Talk Notes: React - Rethinking Best Practices
Title: React - Rethinking Best Practices
Conference: JSConf ASIA
Speaker: Pete Hunt
Talking about React, the library that the speaker works on.
Bad reaction to it when released, but we should give it five minutes.
React is the V in MVC, for making user interfaces. It plays well with part of your app, doesn’t require a complete rewrite.
Combine DOM generation and display logic
Build components, not templates. Mix markup and display logic.
Why not separation of concerns? Let’s deconstruct
- Coupling - how much each module depends on other modules, leads to cascading changes; we want to decrease this
- Cohesion - how much elements of a module belong together; we want to increase this
Templates (and angular directives) encourage a poor separation of concerns. There is an implicit coupling between a template and the display logic. They are actually highly cohesive. They both show the UI. Render the UI and manipulate the UI. When you separate templates from display logic, you’re separating technologies, not concerns.
Templates are underpowered. They have limited abstractions:
- To re-use templates, you create a partial. The problem is the coupling of that partial to the display logic, meaning you have to make sure the data is available everywhere the partial is used.
- You are limited by the non-programming nature of templates. You can’t differentiate one section programmatically because the template language isn’t expressive enough.
The key concept is that frameworks cannot know the separation of concerns for you. The framework should help you express your problem in the language of the problem domain, instead of the framework itself.
The base element of React is a component that combines a template and display logic into one unit. You use components to separate your concerns.
It allows you to:
- Abstraction - to put functionality into small pieces, so that it’s testable
- Composition - the ability to combine multiple components, reuse components
- Unit testable
What about spaghetti code?
Keep your components small, only put display logic in your components, not all the data access or other code.
What about XSS?
Creating UIs by concatenating strings is dangerous, right? React.DOM provides a safe way of generating HTML.
What about Designers?
They built JSX, an optional preprocessor to use an HTML like syntax. Using this, designers are able to contribute.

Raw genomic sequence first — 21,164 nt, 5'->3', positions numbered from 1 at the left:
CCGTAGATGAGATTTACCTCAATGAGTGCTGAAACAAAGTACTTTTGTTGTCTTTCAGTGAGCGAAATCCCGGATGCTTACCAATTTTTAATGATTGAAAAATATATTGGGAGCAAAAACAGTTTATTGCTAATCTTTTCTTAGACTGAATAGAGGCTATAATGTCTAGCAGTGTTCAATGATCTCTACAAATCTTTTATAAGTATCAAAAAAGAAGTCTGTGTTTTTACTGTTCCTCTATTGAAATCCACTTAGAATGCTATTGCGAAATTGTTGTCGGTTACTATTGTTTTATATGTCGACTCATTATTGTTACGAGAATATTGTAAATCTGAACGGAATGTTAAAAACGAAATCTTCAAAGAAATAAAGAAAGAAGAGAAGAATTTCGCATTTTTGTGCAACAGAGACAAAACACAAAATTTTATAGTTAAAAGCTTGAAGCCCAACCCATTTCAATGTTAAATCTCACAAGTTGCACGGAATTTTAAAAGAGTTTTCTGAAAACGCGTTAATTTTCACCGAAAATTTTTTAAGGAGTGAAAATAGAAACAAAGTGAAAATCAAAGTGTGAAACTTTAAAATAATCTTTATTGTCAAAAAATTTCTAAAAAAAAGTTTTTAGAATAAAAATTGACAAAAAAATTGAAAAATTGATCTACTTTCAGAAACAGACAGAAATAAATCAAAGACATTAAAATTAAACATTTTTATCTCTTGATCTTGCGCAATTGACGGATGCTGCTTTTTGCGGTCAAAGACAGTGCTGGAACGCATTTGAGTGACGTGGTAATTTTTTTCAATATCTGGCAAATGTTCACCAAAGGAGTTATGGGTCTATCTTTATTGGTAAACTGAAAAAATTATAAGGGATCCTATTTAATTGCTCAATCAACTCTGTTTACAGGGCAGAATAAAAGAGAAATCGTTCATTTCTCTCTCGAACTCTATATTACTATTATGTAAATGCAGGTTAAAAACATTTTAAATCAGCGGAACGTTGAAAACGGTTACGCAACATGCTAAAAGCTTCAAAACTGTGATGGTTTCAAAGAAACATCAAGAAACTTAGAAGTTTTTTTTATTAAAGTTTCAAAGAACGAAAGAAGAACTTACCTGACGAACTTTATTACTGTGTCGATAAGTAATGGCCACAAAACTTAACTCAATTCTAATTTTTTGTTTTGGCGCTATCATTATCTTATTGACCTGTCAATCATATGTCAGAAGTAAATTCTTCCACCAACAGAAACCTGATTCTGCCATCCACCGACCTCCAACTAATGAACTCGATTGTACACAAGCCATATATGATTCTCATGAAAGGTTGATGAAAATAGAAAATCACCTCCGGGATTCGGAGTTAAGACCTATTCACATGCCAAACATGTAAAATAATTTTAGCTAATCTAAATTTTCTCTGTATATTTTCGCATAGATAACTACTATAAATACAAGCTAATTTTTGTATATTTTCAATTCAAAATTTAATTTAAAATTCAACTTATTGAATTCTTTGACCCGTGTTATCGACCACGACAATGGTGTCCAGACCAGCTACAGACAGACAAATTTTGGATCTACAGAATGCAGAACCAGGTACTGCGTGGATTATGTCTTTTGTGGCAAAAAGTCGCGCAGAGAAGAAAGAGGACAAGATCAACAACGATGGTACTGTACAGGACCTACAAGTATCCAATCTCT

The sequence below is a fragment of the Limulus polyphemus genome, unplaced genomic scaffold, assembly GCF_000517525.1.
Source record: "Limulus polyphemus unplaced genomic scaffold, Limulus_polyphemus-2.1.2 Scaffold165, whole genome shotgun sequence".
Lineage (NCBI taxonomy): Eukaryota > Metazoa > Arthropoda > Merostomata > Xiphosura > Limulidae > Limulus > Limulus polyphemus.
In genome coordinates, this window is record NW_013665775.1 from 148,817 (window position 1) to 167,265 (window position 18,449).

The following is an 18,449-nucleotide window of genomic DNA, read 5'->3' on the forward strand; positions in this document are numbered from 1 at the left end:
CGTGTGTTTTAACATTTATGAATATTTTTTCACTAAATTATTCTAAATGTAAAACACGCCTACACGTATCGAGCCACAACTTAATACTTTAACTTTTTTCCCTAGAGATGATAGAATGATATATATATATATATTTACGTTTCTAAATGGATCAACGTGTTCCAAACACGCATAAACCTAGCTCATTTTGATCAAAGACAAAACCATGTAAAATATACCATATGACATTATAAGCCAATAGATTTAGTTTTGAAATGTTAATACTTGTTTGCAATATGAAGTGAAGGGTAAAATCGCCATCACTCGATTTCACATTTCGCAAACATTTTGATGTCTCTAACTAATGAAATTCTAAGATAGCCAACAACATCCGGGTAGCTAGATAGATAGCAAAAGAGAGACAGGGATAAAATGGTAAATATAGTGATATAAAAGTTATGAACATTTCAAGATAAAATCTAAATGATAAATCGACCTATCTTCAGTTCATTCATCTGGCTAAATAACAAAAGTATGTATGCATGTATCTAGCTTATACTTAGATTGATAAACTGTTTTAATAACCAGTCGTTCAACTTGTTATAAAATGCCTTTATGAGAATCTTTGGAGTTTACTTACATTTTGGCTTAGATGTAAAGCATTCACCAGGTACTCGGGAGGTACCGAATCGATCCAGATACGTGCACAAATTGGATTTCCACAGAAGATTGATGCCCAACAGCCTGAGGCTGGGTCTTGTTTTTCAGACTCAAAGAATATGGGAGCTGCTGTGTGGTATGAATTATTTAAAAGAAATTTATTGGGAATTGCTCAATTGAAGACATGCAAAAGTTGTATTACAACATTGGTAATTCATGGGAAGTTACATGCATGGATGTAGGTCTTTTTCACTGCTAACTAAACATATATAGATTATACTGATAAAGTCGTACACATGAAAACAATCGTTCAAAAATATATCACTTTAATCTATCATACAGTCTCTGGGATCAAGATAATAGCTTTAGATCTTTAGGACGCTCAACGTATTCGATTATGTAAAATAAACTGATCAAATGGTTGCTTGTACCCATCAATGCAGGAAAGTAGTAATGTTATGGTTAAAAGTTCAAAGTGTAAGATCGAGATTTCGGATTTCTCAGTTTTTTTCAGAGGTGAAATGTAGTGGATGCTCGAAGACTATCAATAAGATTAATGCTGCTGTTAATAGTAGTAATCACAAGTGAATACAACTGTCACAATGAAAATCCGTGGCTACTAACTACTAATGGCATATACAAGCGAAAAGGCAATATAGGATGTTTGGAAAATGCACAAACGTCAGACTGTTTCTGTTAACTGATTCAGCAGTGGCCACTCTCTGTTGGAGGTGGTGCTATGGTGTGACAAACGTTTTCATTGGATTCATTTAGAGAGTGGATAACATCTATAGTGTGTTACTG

Re-render app on every update
State is what makes building UIs hard. In particular, data changing over time is the root of all evil. The solution is functional-reactive programming.
The analogy is refreshing the entire page, ala 1990’s programming.
“React components are basically just idempotent functions” They describe your UI at any point in time, based on the inputs.
React isolates the mutable data as much as possible. To find where state changes, look for “setState”. Note that it’s not “mutateState”. A new state is set, not changed from the old state.
By re-rendering, you avoid:
- Having to know every place that data is rendered
- Data binding
- Model dirty checking
- DOM operations
Seems expensive, right? Throwing out the DOM loses state and scroll position.
Virtual DOM and synthetic events
To avoid re-rendering issues, they created a virtual DOM
On every update:
- Generate a new DOM subtree
- Diff with old one
- Compute the minimal set of operations to update real DOM
- Batch execute the updates at the right time
A lot like a game engine. And it’s fast.
The batch execution mitigates layout thrashing. Adds events in the best way possible, so it’s faster. Can do custom updates, but they’re rarely used.
Can do 60fps on the non-JIT webview on iphone
Other fun things:
- Can run in Node.js - makes for really fast initial page experience
- Optimize large component changes
- Testability for free
- SVG, VML and canvas support
- Run whole app in a Web Worker
- Components, not templates
- Re-render, don’t mutate
- Virtual DOM is simple and fast
One more thing.
Announcing React devtools - inspect the virtual DOM in inspector